I recently spoke with Ed Linsley at the AYANA and Erik Desormeaux from Consolidated Water to establish a better understanding of the water crisis in Bali. With a population which is estimated to reach at least five million by 2025, changes need to be made soon. Consolidated Water have recently setup a company in Indonesia, constructing a 2000 m3 per day seawater desalination plant in the Sawangan area of Nusa Dua.
WATER IN BALI
There are many words for water on the Indonesian island of Bali. Tirtha is the word for sacred or holy water, a key element of the many rituals and ceremonies that are an integral feature of daily life for the majority of Balinese people.
However, there has never been a specific policy on the island on how to best manage this most precious of natural resources. A recent report on Water Equity in Tourism (WET) claims that access to water for Balinese people has been severely affected by the demands of tourism. Rampant development, with little or no regard for environmental stewardship or long-term social impact, has placed an enormous and unsustainable strain on the island’s water supply.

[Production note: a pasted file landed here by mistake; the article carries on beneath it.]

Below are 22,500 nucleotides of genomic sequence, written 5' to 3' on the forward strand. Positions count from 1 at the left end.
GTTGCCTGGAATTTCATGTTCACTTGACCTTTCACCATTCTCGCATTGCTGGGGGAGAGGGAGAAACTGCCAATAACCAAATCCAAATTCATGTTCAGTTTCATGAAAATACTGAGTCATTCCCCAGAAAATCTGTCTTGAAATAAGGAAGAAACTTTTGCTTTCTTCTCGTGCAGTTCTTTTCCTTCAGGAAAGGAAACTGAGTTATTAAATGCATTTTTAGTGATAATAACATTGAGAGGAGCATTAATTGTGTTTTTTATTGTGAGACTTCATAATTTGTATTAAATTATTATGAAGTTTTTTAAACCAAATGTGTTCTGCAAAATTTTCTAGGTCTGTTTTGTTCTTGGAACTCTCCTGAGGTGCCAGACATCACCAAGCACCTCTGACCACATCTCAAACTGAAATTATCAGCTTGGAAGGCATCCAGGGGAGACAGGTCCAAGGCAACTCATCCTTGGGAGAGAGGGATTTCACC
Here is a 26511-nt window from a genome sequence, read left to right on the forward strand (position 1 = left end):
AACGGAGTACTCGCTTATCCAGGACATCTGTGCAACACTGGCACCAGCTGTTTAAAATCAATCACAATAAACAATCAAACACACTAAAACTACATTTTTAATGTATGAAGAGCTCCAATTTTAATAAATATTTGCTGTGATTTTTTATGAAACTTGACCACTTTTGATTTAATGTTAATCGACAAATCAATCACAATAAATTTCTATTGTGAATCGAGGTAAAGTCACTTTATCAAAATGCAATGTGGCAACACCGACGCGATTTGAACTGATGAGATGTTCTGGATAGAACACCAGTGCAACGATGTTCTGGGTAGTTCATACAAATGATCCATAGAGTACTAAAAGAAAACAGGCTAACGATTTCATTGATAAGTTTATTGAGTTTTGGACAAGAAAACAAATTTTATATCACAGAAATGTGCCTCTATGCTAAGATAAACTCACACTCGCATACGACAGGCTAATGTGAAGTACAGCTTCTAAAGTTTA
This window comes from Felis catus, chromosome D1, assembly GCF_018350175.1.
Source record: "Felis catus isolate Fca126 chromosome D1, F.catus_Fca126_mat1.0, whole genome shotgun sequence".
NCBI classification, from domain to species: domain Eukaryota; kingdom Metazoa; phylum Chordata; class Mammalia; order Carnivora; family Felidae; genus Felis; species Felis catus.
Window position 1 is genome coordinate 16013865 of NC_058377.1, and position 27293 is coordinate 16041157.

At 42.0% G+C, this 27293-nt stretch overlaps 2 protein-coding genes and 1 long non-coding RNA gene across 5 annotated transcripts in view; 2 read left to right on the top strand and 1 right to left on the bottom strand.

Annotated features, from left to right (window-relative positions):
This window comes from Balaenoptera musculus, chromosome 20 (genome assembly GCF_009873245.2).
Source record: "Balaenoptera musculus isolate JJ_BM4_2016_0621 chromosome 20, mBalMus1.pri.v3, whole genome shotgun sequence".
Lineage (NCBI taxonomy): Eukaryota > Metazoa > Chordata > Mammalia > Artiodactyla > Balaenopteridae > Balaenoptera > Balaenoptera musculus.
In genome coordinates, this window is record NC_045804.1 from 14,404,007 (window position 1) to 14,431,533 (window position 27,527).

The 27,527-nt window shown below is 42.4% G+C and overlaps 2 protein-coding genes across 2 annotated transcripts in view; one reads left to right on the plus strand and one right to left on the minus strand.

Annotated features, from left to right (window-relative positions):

Shallow groundwater and springs are the main sources of water in Bali. Provision of water services in the islands ‘urban areas’ is the responsibility of PDAM’s (Perusahaan Daerah Air Minum), local government owned water utilities. Institutional responsibility for wastewater and sewerage is at the district government level; departmental responsibility varies between districts.